With regard to electrical conductivity, as shown in FIG. 2, alloys A and B show a conductivity in excess of 27% with a nickel/silicon ratio of 3.8 to 4.1. As the ratio decreases below 3.8, the conductivity falls off rapidly.
Alloy C has an electrical conductivity above 25% with a nickel/silicon ratio of approximately 3.8 to 4.1. As the ratio falls outside of this range, the electrical conductivity again falls off.
The curve D is a composite of electrical conductivity values of the three alloys A, B and C, which were subjected to the alternate heat treatment. In this treatment the as-cast alloy was initially heated to 1800° F. and held at that temperature for 1 hour. The alloy was then quenched and subsequently aged at 950° F. for 1.5 hours, followed by slow cooling at a rate of 200° F. per hour to 650° F.
The plotted curve D shows that the electrical conductivity of all three alloys A, B and C was substantially increased while the hardness values, as plotted in FIG. 1, were not significantly affected. More particularly, the alternate heat treatment increased the conductivity of the three alloys to a value above 30% at a nickel/silicon ratio of about 3.7 to 4.5.
From the data shown in FIGS. 1 and 2, it can be seen that a nickel-silicon ratio in the range of 3.4 to 4.5 unexpectedly provides the optimum hardness, as well as good electrical conductivity. As the nickel/silicon ratio varies outside of this range, the hardness and conductivity drops off significantly.
The alloy of the invention has particular application as a die component for blow molding, injection molding, composite molding and extruding plastic materials. Due to the high diffusivity, improved heat equalization of the die component is assured, which results in reduced cooling time.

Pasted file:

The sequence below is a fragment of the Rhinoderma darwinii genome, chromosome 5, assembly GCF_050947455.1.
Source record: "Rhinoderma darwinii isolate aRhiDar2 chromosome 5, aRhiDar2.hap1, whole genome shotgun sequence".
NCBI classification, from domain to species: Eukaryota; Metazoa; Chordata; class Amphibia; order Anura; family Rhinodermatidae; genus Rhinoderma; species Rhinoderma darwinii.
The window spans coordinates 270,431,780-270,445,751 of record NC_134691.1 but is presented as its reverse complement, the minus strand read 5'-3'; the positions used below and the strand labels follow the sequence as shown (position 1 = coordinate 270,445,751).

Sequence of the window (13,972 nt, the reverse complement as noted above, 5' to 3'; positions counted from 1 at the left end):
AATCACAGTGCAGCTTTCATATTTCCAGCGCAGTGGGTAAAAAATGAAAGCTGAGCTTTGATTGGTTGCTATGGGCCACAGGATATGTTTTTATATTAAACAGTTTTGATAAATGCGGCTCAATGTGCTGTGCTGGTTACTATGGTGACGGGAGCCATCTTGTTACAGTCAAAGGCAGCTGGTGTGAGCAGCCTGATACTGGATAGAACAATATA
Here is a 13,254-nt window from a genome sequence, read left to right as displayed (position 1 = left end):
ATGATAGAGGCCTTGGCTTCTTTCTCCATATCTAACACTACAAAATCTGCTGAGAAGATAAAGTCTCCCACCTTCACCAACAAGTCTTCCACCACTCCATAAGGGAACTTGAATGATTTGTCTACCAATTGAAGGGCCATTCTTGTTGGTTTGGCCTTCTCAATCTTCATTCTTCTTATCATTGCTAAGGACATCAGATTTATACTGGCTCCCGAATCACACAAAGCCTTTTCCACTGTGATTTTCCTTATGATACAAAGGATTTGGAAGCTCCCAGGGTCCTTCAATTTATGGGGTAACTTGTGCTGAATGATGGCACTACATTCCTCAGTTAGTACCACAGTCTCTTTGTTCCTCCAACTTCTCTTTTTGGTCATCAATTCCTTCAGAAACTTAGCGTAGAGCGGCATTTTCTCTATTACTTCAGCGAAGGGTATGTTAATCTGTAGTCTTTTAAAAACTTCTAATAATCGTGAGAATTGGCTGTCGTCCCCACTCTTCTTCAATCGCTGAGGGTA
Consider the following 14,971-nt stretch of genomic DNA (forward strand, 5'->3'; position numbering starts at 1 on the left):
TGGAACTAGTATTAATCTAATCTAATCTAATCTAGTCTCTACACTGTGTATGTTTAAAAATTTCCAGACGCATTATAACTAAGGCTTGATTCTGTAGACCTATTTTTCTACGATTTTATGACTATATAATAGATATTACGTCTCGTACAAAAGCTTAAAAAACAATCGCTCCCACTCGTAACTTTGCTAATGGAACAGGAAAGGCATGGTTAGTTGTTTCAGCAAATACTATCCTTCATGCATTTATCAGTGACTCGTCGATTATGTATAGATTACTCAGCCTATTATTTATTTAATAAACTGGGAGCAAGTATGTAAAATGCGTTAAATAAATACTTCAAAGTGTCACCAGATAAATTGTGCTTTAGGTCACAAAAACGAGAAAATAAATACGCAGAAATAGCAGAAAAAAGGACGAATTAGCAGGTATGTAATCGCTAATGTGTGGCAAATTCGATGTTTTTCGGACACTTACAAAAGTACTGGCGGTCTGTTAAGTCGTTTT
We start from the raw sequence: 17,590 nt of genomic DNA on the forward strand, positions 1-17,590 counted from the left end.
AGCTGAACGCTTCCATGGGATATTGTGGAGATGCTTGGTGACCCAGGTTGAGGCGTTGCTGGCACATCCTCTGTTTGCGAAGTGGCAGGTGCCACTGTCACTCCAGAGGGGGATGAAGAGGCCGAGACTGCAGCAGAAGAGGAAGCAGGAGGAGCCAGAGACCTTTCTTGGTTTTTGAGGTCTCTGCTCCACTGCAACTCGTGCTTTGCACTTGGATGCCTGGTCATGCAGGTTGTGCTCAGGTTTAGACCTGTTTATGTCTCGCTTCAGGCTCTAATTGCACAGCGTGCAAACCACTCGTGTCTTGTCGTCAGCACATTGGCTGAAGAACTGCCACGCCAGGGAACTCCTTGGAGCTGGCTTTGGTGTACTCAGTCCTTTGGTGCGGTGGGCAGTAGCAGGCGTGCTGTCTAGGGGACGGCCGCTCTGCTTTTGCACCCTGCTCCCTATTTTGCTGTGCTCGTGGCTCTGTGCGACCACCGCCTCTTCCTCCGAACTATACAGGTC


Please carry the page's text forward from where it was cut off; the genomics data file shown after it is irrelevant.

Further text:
As the alloy has a high hardness above 30 Rockwell C, it is capable of withstanding the high closing pressures during the die casting operation without distortion. Further, the high hardness resists erosion by the plastic material and this is of particular concern when the plastic material includes chopped fibrous substances.
Various modes of carrying out the invention are contemplated as being within the scope of the following claims particulary pointing out and distinctly claiming the subject matter which is regarded as the invention.
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|U.S. Classification||148/686, 148/553, 148/413, 148/412, 148/414, 420/488|
|International Classification||C22C9/06, C22F1/08|
|Cooperative Classification||C22C9/06, C22F1/08|
|European Classification||C22F1/08, C22C9/06|
|Feb 20, 1990||AS||Assignment|
Owner name: AMPCO METAL MANUFACTURING INC., WISCONSIN
Free format text: ASSIGNMENT OF ASSIGNORS INTEREST.;ASSIGNOR:INGERSON, QUENTIN F.;REEL/FRAME:005243/0828
Effective date: 19891214
|Feb 7, 1995||REMI||Maintenance fee reminder mailed|
|Jun 26, 1995||AS||Assignment|
Owner name: SANWA BUSINESS CREDIT CORPORATION, ILLINOIS
Free format text: AMENDED AND RESTATED CONTINUING SECURITY INTEREST AND COLLATERAL ASSIGNMENT OF PATENTS, TRADEMARKS,COPYRIGHTS AND LICENSES;ASSIGNOR:AMPCO METAL MANURACTURING INC.;REEL/FRAME:007521/0620
Effective date: 19950613
|Jul 2, 1995||LAPS||Lapse for failure to pay maintenance fees|
|Sep 12, 1995||FP||Expired due to failure to pay maintenance fee|
Effective date: 19830705